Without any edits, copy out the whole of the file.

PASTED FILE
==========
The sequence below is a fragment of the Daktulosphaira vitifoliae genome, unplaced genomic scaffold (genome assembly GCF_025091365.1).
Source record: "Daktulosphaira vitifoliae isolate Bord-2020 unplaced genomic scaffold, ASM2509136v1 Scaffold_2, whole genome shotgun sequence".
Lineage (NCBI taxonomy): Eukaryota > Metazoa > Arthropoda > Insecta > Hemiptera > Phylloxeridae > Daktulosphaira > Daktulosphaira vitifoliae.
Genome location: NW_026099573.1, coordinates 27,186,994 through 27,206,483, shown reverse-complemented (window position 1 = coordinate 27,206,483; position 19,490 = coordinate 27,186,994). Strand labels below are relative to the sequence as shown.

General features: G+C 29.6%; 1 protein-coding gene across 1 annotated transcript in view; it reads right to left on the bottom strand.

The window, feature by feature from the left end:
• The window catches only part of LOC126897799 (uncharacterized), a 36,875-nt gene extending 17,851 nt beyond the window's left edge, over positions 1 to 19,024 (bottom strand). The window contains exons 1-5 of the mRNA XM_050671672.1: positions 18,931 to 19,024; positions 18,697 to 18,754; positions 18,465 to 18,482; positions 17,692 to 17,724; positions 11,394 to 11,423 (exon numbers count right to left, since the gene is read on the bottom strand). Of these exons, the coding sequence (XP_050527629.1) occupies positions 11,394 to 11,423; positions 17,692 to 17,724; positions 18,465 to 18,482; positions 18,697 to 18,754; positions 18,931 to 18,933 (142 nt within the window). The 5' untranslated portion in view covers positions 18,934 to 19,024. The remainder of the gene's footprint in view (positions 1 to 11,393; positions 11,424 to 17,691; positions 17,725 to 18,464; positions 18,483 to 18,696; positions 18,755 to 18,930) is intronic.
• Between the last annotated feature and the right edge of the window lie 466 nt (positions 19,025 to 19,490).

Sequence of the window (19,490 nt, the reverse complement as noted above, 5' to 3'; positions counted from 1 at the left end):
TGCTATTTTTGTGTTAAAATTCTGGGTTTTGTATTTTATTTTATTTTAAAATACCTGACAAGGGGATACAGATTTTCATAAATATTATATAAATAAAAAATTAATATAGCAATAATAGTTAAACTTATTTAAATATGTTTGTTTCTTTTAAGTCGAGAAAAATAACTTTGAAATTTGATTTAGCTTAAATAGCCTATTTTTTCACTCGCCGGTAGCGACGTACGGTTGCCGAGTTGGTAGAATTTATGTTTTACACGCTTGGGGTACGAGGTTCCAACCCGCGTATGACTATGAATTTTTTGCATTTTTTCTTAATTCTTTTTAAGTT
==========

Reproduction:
The sequence below is a fragment of the Daktulosphaira vitifoliae genome, unplaced genomic scaffold (genome assembly GCF_025091365.1).
Source record: "Daktulosphaira vitifoliae isolate Bord-2020 unplaced genomic scaffold, ASM2509136v1 Scaffold_2, whole genome shotgun sequence".
Lineage (NCBI taxonomy): Eukaryota > Metazoa > Arthropoda > Insecta > Hemiptera > Phylloxeridae > Daktulosphaira > Daktulosphaira vitifoliae.
Genome location: NW_026099573.1, coordinates 27,186,994 through 27,206,483, shown reverse-complemented (window position 1 = coordinate 27,206,483; position 19,490 = coordinate 27,186,994). Strand labels below are relative to the sequence as shown.

General features: G+C 29.6%; 1 protein-coding gene across 1 annotated transcript in view; it reads right to left on the bottom strand.

The window, feature by feature from the left end:
• The window catches only part of LOC126897799 (uncharacterized), a 36,875-nt gene extending 17,851 nt beyond the window's left edge, over positions 1 to 19,024 (bottom strand). The window contains exons 1-5 of the mRNA XM_050671672.1: positions 18,931 to 19,024; positions 18,697 to 18,754; positions 18,465 to 18,482; positions 17,692 to 17,724; positions 11,394 to 11,423 (exon numbers count right to left, since the gene is read on the bottom strand). Of these exons, the coding sequence (XP_050527629.1) occupies positions 11,394 to 11,423; positions 17,692 to 17,724; positions 18,465 to 18,482; positions 18,697 to 18,754; positions 18,931 to 18,933 (142 nt within the window). The 5' untranslated portion in view covers positions 18,934 to 19,024. The remainder of the gene's footprint in view (positions 1 to 11,393; positions 11,424 to 17,691; positions 17,725 to 18,464; positions 18,483 to 18,696; positions 18,755 to 18,930) is intronic.
• Between the last annotated feature and the right edge of the window lie 466 nt (positions 19,025 to 19,490).

Sequence of the window (19,490 nt, the reverse complement as noted above, 5' to 3'; positions counted from 1 at the left end):
TGCTATTTTTGTGTTAAAATTCTGGGTTTTGTATTTTATTTTATTTTAAAATACCTGACAAGGGGATACAGATTTTCATAAATATTATATAAATAAAAAATTAATATAGCAATAATAGTTAAACTTATTTAAATATGTTTGTTTCTTTTAAGTCGAGAAAAATAACTTTGAAATTTGATTTAGCTTAAATAGCCTATTTTTTCACTCGCCGGTAGCGACGTACGGTTGCCGAGTTGGTAGAATTTATGTTTTACACGCTTGGGGTACGAGGTTCCAACCCGCGTATGACTATGAATTTTTTGCATTTTTTCTTAATTCTTTTTAAGTT